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Ruth’s greatest desire has come true—to attend Briarwood Hall with Helen Cameron. As soon as the girls arrive, they are accosted by Mary Cox, known as the Fox for her cunning. Mary wishes the girls to join her club, the Up and Doing Club. Helen, in particular, is enraptured by Mary’s description of her club. Shortly after Mary Cox approaches the girls, Madge Steele informs the girls about her club, the Forward Club.
175 pages, with a reading time of ~2.75 hours (43,750 words), and first published in 1913. This DRM-Free edition published by epubBooks, 2009.
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The sun was a regular lie–abed on this Autumn morning, banked about by soft clouds and draperies of mist; but they glowed pink along the horizon—perhaps blushing for Old Sol’s delinquency. The mist hung tenderly over the river, too—indeed, it masked the entire Valley of the Lumano—lying thick and dank upon the marshes and the low meadows, but wreathed more lightly about the farmhouses and their outbuildings, and the fodder and haystacks upon the higher ground.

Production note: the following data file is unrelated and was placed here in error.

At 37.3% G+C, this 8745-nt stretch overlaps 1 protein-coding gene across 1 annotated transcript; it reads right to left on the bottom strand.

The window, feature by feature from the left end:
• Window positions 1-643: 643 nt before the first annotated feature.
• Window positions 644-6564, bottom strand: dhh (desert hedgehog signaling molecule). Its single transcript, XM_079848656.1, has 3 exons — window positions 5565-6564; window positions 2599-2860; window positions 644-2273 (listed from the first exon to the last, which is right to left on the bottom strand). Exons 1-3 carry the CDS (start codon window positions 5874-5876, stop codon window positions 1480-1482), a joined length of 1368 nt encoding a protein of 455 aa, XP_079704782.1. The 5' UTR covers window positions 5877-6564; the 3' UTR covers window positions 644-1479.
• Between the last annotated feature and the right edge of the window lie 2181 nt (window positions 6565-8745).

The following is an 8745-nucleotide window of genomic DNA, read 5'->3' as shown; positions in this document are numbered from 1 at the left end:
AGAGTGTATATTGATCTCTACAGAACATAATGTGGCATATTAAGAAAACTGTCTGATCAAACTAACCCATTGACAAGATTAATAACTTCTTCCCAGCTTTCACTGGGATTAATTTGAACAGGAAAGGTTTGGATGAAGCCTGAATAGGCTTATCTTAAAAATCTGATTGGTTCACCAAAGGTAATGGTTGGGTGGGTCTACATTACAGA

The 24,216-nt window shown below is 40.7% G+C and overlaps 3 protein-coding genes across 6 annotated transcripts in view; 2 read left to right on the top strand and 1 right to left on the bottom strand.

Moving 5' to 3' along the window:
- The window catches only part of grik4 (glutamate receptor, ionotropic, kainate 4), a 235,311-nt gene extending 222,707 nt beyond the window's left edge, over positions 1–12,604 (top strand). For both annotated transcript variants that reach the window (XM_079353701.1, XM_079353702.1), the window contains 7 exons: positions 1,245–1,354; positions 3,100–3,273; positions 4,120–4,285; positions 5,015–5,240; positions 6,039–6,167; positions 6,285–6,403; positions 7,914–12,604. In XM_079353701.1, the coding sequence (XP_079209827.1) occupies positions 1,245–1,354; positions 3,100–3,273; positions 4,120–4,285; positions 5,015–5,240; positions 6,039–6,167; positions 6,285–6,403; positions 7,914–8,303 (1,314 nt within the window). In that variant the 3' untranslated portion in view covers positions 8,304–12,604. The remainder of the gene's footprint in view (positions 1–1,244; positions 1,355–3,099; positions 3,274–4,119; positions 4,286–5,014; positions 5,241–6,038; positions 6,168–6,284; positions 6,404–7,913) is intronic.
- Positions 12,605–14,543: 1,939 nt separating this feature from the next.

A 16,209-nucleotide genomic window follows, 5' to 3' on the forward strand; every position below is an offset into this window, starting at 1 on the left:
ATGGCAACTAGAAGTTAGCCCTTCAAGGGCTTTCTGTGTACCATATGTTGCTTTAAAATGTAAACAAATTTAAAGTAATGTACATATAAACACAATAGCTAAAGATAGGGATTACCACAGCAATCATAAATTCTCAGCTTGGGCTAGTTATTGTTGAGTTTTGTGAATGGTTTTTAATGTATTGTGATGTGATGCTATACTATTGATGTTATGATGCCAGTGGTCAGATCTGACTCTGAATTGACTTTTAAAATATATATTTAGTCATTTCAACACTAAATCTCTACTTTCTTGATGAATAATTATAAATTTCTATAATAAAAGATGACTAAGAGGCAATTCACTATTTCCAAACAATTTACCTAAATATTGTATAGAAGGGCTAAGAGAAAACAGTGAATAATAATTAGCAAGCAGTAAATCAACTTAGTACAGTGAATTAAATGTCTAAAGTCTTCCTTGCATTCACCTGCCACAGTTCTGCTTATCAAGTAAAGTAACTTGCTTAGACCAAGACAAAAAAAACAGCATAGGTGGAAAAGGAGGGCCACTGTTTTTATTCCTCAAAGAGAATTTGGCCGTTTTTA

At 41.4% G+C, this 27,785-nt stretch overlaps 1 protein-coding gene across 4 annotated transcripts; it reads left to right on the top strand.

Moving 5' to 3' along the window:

But suddenly the sun flung off the bedclothes and leaped right into the sky. That long, low bank of cloud that had been masking him, melted away and the shreds of mist were burned up in a hurry as his warm rays spread abroad, taking the entire valley in their arms.
Farmhouses, where the kitchen chimney smoke had been rising straightly into the air, immediately put on a new bustle. Doors opened and shut. There was the stamping of horses in the stables as they crunched their corn; cows lowed as the milk–pails rattled; sheep baa–a–ed in their folds, and the swine, fearing that some other of the farm stock would get their share of the breakfast, squealed in eager anticipation.